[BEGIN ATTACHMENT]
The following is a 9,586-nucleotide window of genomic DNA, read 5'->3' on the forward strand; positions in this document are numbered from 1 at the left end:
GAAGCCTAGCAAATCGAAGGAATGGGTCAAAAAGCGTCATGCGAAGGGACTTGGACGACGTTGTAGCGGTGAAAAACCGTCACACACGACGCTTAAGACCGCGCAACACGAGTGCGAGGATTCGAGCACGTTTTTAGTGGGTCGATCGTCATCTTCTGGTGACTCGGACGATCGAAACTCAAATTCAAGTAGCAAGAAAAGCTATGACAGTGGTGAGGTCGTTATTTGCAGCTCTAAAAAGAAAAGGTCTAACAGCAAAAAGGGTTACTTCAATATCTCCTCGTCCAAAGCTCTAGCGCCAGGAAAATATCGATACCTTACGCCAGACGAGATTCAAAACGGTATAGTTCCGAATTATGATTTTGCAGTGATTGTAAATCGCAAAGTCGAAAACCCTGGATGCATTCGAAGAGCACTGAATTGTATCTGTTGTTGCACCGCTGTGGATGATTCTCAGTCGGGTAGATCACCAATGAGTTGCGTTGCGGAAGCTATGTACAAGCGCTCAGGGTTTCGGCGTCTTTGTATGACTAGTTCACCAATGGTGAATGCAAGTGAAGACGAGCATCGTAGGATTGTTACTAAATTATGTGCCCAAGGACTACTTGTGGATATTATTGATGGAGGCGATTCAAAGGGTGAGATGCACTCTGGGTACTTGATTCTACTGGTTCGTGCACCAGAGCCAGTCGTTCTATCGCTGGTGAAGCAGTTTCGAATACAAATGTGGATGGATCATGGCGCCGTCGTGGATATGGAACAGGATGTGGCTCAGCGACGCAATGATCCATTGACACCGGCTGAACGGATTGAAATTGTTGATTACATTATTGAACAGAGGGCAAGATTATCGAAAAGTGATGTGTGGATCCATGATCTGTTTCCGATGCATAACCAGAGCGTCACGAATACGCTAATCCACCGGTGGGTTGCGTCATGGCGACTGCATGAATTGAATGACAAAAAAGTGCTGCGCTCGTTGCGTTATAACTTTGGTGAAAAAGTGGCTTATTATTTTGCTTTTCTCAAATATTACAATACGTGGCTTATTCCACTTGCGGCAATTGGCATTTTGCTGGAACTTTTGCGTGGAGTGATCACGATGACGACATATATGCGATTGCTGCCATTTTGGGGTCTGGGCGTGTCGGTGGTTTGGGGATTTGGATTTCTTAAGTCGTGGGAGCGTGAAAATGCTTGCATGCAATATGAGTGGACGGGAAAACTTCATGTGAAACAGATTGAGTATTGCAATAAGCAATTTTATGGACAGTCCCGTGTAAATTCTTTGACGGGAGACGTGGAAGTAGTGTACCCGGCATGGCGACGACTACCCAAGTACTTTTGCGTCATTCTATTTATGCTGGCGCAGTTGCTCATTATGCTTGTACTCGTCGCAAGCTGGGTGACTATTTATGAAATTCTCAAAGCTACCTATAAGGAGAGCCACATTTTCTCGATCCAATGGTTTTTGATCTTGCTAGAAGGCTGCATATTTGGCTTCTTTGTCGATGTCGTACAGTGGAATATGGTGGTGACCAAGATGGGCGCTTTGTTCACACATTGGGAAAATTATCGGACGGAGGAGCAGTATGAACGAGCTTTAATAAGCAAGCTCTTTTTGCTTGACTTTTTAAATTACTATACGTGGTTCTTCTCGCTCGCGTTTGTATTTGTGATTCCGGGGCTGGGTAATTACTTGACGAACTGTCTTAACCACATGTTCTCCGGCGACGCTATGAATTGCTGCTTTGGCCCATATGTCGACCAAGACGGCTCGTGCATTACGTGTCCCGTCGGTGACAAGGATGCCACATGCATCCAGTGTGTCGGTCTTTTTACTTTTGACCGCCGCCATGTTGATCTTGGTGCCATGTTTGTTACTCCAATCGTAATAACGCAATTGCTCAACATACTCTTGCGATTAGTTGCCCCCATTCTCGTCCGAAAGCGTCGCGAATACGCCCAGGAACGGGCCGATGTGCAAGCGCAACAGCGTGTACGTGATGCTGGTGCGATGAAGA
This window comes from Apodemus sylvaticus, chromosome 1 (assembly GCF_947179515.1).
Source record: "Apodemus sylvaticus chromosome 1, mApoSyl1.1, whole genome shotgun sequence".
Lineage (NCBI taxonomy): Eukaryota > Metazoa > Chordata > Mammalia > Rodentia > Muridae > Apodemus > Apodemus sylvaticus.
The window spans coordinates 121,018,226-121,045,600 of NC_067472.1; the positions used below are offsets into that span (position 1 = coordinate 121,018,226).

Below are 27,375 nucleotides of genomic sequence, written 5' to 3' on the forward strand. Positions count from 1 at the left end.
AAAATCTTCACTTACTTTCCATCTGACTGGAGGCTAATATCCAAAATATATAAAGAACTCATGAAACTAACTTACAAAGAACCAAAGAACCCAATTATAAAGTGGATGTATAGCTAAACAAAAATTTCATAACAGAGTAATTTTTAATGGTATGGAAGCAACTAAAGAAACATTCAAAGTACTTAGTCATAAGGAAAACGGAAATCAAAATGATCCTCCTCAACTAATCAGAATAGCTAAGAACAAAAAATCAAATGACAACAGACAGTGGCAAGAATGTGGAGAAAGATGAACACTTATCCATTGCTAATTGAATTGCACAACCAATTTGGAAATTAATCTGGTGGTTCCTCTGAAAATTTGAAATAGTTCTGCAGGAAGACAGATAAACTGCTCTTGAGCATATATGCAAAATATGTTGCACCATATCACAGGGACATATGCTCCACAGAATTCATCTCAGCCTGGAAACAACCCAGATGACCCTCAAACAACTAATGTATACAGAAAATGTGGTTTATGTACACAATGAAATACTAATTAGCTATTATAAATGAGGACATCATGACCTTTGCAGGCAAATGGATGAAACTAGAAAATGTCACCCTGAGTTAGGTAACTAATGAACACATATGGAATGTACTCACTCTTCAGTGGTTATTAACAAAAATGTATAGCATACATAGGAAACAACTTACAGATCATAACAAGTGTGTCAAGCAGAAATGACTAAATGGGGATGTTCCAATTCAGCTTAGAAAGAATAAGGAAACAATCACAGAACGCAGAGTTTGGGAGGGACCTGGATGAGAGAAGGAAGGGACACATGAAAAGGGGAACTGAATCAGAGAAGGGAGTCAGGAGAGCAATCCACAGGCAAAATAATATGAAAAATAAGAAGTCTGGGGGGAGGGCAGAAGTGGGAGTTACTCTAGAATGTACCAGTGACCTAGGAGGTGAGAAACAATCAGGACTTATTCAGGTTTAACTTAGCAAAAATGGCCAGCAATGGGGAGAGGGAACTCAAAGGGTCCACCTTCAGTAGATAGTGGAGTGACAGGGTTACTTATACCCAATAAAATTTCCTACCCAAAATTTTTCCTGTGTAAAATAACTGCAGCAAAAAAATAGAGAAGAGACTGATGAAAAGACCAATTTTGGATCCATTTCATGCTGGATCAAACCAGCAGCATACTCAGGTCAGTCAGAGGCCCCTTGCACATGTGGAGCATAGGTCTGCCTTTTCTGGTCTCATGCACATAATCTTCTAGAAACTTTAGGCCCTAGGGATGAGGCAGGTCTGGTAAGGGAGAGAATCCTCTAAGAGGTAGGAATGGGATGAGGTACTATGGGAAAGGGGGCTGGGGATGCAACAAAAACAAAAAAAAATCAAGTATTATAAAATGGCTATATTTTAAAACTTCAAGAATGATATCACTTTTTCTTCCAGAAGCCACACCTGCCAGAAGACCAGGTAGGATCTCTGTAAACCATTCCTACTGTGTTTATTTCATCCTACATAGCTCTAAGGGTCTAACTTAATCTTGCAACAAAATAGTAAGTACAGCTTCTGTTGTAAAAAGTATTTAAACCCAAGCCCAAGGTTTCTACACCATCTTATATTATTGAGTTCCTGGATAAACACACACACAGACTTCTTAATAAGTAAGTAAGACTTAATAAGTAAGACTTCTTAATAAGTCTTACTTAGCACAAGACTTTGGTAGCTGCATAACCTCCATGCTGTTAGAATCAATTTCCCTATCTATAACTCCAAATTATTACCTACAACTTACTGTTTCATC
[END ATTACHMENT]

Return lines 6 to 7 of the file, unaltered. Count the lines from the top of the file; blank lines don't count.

The window spans coordinates 121,018,226-121,045,600 of NC_067472.1; the positions used below are offsets into that span (position 1 = coordinate 121,018,226).

Below are 27,375 nucleotides of genomic sequence, written 5' to 3' on the forward strand. Positions count from 1 at the left end.